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What are Chilean (or Argentine) lomitos?

North Americans are generally quite partial to the occasional hamburger, but if you’re traveling in Chile or Argentina we’d recommend you skip the substandard hamburguesas and opt for an iconic lomito sandwich instead. In Spanish, the diminutive suffix ‘-ito’ means ‘small’, but never has it been used more ironically…

Chilean and Argentine lomitos share almost as many differences as they do similarities, but let’s start with what they have in common. They’re both enormous steak sandwiches on fresh white buns with copious fixings and condiments. They’re both so big that one sandwich could easily feed a family…but locals wolf them down in between meals.

Now for the differences…Chilean lomitos are made from slow roasted pork tenderloin bathed in gravy, and topped with avocado, fresh tomato, oodles of mayonnaise and a scattering of sauerkraut. This last ingredient gives a hint as to el lomito’s origins: the sandwich was pioneered by the German immigrants who owned (and still own) the Fuente Alemana restaurant in Santiago, but now it as close to a national staple as you’ll get in this long and diverse country.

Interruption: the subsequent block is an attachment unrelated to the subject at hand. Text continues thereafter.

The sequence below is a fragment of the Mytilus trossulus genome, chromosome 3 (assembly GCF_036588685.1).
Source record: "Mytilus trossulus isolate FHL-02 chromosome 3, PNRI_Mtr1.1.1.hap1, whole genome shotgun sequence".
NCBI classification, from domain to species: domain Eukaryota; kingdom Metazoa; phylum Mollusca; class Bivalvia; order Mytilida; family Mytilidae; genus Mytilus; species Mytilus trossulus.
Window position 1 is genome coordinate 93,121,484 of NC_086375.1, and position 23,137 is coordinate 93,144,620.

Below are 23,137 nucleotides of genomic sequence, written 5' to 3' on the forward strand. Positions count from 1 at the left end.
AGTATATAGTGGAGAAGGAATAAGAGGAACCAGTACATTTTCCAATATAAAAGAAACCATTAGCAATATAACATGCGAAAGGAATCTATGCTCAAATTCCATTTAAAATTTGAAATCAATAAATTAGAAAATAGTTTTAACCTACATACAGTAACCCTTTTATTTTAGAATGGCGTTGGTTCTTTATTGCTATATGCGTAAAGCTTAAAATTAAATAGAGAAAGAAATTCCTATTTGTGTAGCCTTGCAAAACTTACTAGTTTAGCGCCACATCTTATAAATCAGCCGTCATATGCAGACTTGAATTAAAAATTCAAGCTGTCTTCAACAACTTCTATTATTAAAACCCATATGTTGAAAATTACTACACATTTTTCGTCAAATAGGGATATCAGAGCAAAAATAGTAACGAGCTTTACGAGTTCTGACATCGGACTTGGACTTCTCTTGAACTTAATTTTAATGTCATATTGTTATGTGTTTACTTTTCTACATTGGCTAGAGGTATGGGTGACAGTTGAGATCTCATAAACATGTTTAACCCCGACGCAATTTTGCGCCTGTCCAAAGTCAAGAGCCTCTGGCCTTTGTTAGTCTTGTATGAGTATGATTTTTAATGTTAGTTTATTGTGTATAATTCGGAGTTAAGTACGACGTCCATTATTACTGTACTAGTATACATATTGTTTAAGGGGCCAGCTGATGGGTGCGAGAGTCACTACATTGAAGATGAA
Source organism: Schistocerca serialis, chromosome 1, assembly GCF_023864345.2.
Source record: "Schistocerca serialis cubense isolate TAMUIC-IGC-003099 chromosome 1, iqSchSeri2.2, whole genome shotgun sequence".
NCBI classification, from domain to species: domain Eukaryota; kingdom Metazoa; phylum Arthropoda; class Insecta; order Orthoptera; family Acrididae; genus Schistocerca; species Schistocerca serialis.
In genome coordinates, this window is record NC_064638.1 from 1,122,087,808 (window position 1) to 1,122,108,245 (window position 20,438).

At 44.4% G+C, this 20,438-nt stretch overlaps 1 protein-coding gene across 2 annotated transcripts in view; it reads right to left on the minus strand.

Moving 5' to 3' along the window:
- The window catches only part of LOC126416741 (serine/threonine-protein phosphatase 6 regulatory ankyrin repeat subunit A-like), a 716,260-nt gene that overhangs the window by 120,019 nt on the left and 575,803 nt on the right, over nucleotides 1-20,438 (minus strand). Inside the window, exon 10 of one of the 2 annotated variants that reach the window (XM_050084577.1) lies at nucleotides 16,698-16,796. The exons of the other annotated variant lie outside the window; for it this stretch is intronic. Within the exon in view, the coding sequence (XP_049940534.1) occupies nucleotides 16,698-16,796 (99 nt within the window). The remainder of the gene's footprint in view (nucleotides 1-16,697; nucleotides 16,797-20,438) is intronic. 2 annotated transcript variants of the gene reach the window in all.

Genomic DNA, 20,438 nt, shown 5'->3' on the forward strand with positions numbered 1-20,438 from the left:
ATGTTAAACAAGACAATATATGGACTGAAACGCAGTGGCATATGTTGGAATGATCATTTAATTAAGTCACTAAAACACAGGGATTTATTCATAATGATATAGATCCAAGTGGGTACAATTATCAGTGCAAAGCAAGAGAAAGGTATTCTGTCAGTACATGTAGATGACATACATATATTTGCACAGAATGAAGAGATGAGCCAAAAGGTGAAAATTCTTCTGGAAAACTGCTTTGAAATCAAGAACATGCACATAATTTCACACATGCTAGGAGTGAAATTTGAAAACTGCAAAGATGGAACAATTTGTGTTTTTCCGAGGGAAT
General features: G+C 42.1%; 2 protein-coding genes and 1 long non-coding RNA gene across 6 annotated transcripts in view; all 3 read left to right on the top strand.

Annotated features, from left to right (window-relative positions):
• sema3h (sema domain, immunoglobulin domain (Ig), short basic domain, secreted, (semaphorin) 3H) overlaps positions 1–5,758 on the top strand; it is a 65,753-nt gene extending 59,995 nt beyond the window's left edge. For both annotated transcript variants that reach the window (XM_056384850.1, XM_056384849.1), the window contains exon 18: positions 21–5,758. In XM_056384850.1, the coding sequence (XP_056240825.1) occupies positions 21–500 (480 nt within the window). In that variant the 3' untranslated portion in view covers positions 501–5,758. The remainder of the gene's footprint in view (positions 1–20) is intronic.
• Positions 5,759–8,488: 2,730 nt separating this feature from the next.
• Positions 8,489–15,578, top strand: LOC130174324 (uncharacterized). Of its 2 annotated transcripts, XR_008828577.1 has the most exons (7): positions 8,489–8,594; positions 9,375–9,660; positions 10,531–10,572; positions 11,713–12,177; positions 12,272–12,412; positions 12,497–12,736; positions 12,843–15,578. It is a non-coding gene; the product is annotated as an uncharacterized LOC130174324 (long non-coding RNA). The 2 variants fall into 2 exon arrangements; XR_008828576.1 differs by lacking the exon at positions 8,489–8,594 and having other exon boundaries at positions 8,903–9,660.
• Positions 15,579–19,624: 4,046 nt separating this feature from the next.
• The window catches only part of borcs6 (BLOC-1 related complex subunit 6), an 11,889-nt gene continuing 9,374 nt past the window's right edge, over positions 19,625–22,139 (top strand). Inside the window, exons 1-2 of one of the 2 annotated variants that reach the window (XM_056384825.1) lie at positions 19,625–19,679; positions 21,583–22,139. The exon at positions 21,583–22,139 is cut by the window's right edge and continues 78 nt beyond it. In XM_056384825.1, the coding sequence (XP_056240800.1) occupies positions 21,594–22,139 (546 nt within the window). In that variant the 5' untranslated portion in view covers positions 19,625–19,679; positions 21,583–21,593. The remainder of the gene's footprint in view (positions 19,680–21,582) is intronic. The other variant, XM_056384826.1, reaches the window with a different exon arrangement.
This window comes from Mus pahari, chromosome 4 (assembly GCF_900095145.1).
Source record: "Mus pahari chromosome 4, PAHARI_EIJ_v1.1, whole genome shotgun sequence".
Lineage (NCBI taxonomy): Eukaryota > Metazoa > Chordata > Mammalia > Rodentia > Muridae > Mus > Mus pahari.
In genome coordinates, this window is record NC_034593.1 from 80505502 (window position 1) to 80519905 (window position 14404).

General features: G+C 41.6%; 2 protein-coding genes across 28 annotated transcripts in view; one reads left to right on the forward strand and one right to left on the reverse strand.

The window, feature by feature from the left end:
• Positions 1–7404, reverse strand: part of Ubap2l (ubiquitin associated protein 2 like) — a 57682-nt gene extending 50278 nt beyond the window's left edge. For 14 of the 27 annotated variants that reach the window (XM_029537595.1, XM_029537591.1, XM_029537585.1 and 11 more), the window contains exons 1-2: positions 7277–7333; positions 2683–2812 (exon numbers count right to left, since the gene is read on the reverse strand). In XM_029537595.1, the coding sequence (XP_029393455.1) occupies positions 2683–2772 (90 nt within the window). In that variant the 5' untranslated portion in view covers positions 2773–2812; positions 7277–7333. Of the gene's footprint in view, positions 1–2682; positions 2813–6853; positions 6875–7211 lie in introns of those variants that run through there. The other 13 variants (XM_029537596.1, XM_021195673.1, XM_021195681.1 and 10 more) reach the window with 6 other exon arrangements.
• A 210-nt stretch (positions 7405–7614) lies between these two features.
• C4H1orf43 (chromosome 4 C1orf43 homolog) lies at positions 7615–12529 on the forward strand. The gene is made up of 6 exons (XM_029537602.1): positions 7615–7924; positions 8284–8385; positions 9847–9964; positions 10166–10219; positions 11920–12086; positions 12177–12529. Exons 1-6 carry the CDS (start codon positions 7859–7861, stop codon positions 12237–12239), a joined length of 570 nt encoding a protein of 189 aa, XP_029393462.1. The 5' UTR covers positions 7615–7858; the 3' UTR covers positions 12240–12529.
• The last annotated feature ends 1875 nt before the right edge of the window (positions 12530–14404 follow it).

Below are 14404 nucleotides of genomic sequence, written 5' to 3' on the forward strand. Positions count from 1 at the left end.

Lomito: Picture - Gorivero

Argentine lomitos feature beef steak as their hero (this is Argentina, after all, where the cow is king) and instead of being slow-roasted it is flash grilled a la plancha. And then there are the toppings: tomato, lettuce, onion, chimichurri, mayonnaise, fried egg, ham and melted cheese. Now that’s a mouthful. The best place to get a lomito in Buenos Aires is from the carts on the Costanera Sur – just ask any local where this is, or follow your nose. Here’s a typically grimy video of an Argy lomito in the making.

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